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Out of sight, out of mind : Vietnamese civil society is excluded from the ASEM 5 People’s Forum in Hanoi

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Civil society representatives from Europe and Asia are gathering in Hanoi from 6-9 September 2004 for the Fifth Asia Europe (ASEM) People’s Forum to examine the challenges facing the ASEM process and make recommendations to the official ASEM Summit to be held in Hanoi on 8-9 October 2004. The official ASEM Summit will be attended by the 25 European Union member states, China, Japan, South Korea and 10 ASEAN states, including Cambodia, Laos and probably Burma. The EU initially opposed Burma’s participation because of lack of progress towards democracy and human rights, but a solution seems to have been recently brokered, and Burma is expected to send low-level representative to the Summit.

The Vietnam Committee on Human Rights warmly welcomes this strong presence of European and Asian human rights defenders and democrats in the Vietnamese capital for the very first time. However, it deeply regrets that the ASEM 5 People’s Forum takes place in a country where people’s rights are denied, and where civil society is outlawed and repressed by the one-Party state.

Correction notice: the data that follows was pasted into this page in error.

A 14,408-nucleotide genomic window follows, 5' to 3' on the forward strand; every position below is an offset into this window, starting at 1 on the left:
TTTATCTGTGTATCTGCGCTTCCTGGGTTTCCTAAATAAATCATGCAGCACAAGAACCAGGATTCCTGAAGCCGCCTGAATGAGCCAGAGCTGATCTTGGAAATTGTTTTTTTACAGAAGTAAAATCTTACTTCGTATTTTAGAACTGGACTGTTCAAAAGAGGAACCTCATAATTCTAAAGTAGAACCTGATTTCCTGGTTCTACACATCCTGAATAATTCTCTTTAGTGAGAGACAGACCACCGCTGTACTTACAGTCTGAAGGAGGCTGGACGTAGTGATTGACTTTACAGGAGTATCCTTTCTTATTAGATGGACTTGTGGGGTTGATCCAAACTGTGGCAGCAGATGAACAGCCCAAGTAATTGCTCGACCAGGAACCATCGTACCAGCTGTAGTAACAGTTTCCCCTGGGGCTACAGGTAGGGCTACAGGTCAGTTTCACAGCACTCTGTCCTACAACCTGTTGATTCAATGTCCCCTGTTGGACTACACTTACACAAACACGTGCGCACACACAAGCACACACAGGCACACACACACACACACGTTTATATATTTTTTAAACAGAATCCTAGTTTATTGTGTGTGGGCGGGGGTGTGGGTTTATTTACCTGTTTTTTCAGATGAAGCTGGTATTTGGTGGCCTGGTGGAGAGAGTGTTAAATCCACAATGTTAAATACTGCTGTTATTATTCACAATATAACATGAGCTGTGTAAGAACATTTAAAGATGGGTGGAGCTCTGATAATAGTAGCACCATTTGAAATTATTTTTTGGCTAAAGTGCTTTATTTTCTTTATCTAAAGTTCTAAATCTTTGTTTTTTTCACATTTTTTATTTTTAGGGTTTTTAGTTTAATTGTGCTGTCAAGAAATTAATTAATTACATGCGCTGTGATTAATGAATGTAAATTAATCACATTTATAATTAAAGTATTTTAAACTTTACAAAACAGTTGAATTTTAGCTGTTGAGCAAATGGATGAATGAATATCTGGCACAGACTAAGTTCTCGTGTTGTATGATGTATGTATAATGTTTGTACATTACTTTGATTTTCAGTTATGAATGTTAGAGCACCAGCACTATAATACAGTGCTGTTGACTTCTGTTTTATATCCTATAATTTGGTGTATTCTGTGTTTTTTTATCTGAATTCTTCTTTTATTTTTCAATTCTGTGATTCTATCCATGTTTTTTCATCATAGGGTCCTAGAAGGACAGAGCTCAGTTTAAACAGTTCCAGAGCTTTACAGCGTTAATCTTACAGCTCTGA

The Forum, organized jointly by an international and national organizing committee, is presented as an opportunity for European and Asian NGOs to “dialogue and exchange with Vietnamese civil society”. But the Forum’s Vietnamese organizer is the Vietnam Union of Friendship Organizations (VUFO), the Communist Party’s official agency in charge of international relations. VUFO has announced that it will mobilize the participation of “mass organizations”, i.e. GONGOs (government-organized non-governmental organizations) and members of the Communist Party’s Fatherland Front.

“Vietnamese civil society will have no voice at the Forum”, said VCHR President Vo Van Ai. “The real proponents of civil society – the ordinary men and women who are calling for peaceful democratic development and the enjoyment of human rights – are subjected to intimidation, surveillance and arrest in Vietnam today”. He released a list of prominent civil society advocates, including Buddhistss Thich Huyen Quang, Thich Quang Do, Thich Thien Minh, dissidents Nguyen Dan Que, Pham Que Duong, Tran Khue, Hoang Minh Chinh, Pham Hong Son, Nguyen Khac Toan and Nguyen Vu Binh whose voices will not be heard at the ASEM 5 People’s Forum (enclosed).

Mr. Ai also condemned the restrictive conditions under which this Forum is organized. In all previous ASEM Summits in Bangkok (1996), London (1998), Seoul (2000) and Copenhagen (2002), the People’s Forum has been held parallel to the official ASEM meeting to enable NGOs to meet government delegates and draw media attention to their concerns. Vietnam is the first host country to impose the separation of the two events. “By holding the ASEM 5 People’s Forum one month before the Summit, the Vietnamese authorities are deliberately seeking to prevent exchanges between civil society and governments, and deprive NGOs of the important media access they would have enjoyed during the Summit. At the same time, Hanoi is aiming to minimize media focus on Vietnam’s grave human rights abuses”, he said.